In the Seventeenth Century, Africans brought into the U.S. were bought and sold as chattel. During this same period, women, once married, became the property of their husbands. Possibly the biggest barrier to the exertion of rights by either group was their status as property. Similarly, the subordination of non-human animals stems from a refusal to recognize that animals have interests of their own.
In line with these traditional and historical systems of belief, American jurisprudence has failed to recognize that companion animals have their own interests. As a result, the companion animal continues to hold little value and legal status as mere property. Nevertheless, progress concerning the legal status of companion animals is occurring outside the US. France altered its legal system by amending its 300 year old civil code to recognize companion animals as “protected property/living sentient beings.” In contrast, the U.S. legal framework concerning the legal status of animals involves a look at the common law. At common law, property rights for such animals were maintained as a result of the animal’s mobility. Classification for these animals was divided between wild and domestic. If the animal is considered to be a “wild animal” a property right held by an individual would only exist upon the capture or taming of such a beast. If the wild animal escaped, the property right held by the individual would disappear as well. However, the holder of a property right to a domestic animal would not lose this property right if the animal escaped. Where the animal is categorized as a companion animal (a subcategory of domestic animals), a holder of this property right has more rights to the animal, but may have more duties under statutory law concerning the treatment and care of the companion animal. The property status concerning companion animals has been under scrutiny where strained definitions of property such as “animate, constitutive, sentimental, sentient or personhood” have arisen on behalf of companion animals.
Nevertheless, the property status concerning companion animals in the United States remains intact. It is important to note that legal decisions and legislative action have actually improved the status of companion animals by providing their human guardians with a greater valuation for the companion animal, and damages in excess of the fair market value for the companion animal in question.
III. VALUATION OF COMPANION ANIMALS
Working under the assumption that a wrongful injury or death to a pet has occurred, the question of appropriate valuation (economic and non-economic value) arises. In an attempt to place a pet owner in the position prior to the wrongful harm or loss of her companion animal, damages are calculated based on the fair market value of the companion animal at the time of its death. “Because of these property-based notions of animals, tort law applied to the personal property concept and as to the valuation of animals.” Various courts agree that the following factors are appropriate to consider in adequately compensating the owner, in excess of the fair market value: the “age” of the animal; the general “health” of the animal; the specific “breed” of the animal; the special “training” of the animal; the “usefulness” of the animal; and the “special traits or characteristics of value” of the animal.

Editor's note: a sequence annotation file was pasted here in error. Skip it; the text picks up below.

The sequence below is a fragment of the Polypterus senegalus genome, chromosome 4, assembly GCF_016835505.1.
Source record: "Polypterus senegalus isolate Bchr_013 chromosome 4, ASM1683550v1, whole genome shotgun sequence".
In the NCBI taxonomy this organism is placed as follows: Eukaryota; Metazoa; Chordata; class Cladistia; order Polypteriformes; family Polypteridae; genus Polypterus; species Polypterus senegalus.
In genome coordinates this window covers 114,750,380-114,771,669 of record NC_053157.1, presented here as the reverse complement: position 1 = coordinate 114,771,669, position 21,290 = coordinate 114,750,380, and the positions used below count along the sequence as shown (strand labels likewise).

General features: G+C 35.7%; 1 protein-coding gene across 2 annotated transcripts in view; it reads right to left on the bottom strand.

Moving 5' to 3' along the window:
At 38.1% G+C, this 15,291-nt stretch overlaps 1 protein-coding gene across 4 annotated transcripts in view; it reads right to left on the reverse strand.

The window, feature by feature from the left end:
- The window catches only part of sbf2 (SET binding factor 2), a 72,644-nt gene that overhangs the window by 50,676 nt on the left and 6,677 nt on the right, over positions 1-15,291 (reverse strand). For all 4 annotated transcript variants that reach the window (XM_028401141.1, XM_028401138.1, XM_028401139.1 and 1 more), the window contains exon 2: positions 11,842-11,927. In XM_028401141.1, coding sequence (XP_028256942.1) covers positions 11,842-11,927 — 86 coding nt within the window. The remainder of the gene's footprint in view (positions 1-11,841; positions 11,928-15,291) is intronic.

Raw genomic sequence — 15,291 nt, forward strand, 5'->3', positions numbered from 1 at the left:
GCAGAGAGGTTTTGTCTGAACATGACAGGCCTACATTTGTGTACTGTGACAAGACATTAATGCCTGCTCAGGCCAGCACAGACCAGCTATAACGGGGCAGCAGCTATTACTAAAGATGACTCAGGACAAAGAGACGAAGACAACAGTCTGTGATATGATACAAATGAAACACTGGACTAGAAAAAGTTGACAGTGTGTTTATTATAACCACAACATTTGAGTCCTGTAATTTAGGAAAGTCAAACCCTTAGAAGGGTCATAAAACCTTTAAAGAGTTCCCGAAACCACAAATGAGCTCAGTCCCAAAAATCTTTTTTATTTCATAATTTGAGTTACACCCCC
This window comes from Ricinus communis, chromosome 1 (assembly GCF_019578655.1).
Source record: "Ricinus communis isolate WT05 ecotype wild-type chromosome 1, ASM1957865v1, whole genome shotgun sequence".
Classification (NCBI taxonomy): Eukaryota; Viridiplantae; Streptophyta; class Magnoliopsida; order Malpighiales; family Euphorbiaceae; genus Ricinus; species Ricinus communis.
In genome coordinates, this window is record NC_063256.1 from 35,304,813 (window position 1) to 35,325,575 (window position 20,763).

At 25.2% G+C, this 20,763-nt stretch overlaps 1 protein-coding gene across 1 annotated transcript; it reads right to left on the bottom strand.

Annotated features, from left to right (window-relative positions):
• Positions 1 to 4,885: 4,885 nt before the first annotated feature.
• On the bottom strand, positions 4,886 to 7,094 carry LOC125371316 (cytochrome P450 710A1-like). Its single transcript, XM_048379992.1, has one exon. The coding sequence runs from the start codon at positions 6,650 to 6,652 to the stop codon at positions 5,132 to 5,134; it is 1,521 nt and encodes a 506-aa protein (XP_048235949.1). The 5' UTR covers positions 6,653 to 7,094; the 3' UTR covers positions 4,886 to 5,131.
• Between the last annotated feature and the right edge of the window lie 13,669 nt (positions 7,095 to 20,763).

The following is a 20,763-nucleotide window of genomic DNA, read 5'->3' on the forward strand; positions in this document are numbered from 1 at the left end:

Companion animals with champion blood lines or popular purebreds can cost hundreds, and even thousands of dollars. However, a problem concerning adequate compensation arises when the majority of companion animals are mixed breeds that have little or no calculated value. The owner of a companion animal would tend to disagree with the courts system for the valuation of a companion animal. A strong argument can be made that the legal system’s valuation of a companion animal is not in line with what an average pet owner is willing to spend on veterinary bills in order to preserve such chattel.
Notwithstanding an owner’s willingness to pay exorbitant amounts for treatment, only veterinary care that is reasonable and not in excess of the fair market value of the companion animal is used as a measure for the recovery of normal and foreseeable consequential damages arising from harm to the animal. If the market value of the animal cannot be determined, courts have engaged in assessing the animal’s value (pecuniary value) to the owner. “In some cases, human guardians of companion animals have been able to plead and prove damages resulting from the sentimental loss experienced” upon their companion animal’s wrongful death.
Where the companion animal is a victim of a tortfeasor’s reckless or intentional acts, some courts have also authorized recovery for punitive damages. “In assessing the appropriateness of punitive damage awards, some courts seemingly use a test of proportionality, and examine whether the amount of punitive damages is proportional to the amount of actual damages awarded.” Punitive damages compensate a human guardian of a companion animal for injury to his/her companion animal, and punish the tortfeasor for his/her behavior.